I'm highly indebted to Eve Edwards for including in the list of accepted but erroneous beliefs (3rd November), that ‘Napoleon was short’. It reminded me that interestingly, whatever height Napoleon actually was, the perception that he was short was contemporary to him - belittling propaganda, perhaps - rather than something foisted on him by posterity. A nosey ancestor visiting Napoleon on the island of Elba certainly describes the great man as on the small side, although who knows whether that was because he felt it politic to do so.
This nosey chap was Charles Standish. On the Grand Tour with friends in early 1815 and bored with marble heroes – he didn’t think much of Canova’s Three Graces either – he decided to inspect a human villain instead. Napoleon saw him coming. Believing Boney to be ‘history’, Standish answered every question Napoleon asked. What a noodle! Charles didn’t realise that all the questions were loaded and that Napoleon was milking him for information which would then be used to effect a successful escape.*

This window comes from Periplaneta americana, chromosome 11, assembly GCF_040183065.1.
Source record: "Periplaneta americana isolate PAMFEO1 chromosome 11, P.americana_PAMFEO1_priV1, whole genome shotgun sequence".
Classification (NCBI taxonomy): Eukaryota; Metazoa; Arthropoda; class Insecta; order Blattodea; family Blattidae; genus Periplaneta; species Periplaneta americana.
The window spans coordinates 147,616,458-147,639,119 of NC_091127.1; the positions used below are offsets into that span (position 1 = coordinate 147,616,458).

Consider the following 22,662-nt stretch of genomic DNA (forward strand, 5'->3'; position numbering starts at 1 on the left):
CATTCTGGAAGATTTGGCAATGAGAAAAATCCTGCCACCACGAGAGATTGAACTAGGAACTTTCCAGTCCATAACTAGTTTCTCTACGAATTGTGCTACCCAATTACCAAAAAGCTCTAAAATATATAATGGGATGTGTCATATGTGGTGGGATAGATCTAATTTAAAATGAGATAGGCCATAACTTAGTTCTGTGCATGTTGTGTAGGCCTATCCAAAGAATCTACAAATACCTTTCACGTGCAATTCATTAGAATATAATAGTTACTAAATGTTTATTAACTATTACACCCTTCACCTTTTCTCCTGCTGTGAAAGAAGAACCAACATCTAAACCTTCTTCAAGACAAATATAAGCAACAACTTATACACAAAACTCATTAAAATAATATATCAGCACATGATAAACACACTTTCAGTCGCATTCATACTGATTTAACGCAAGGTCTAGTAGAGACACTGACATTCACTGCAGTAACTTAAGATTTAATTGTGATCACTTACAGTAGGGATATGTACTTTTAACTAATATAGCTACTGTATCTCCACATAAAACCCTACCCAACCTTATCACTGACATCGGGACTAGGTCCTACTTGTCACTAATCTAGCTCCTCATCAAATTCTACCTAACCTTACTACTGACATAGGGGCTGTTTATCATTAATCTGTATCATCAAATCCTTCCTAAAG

Knocking about in a drawer, my father had the letter Charles Standish wrote to his cousin Peregrine Towneley of Towneley, Burnley, about this visit. I transcribed the letter, occasionally berating my dead relation for his poor handwriting. I don't have a picture of Charles, but here's a picture of Peregrine in later life, and one of Towneley.
Standish begins with the usual salutations. Omissions are marked with … and I’ve offered, in italics, a few explanatory remarks and notes:
‘We embarked in a small boat for Porto Torreno where we arrived with tolerably prosperous gales in about four hours (18 miles) … His palace, for it is by courtesy called so, is a small house two stories high, built on the top of a rock and overlooking the town on one side and the sea on the other. The strictest possible system of police is established in the island …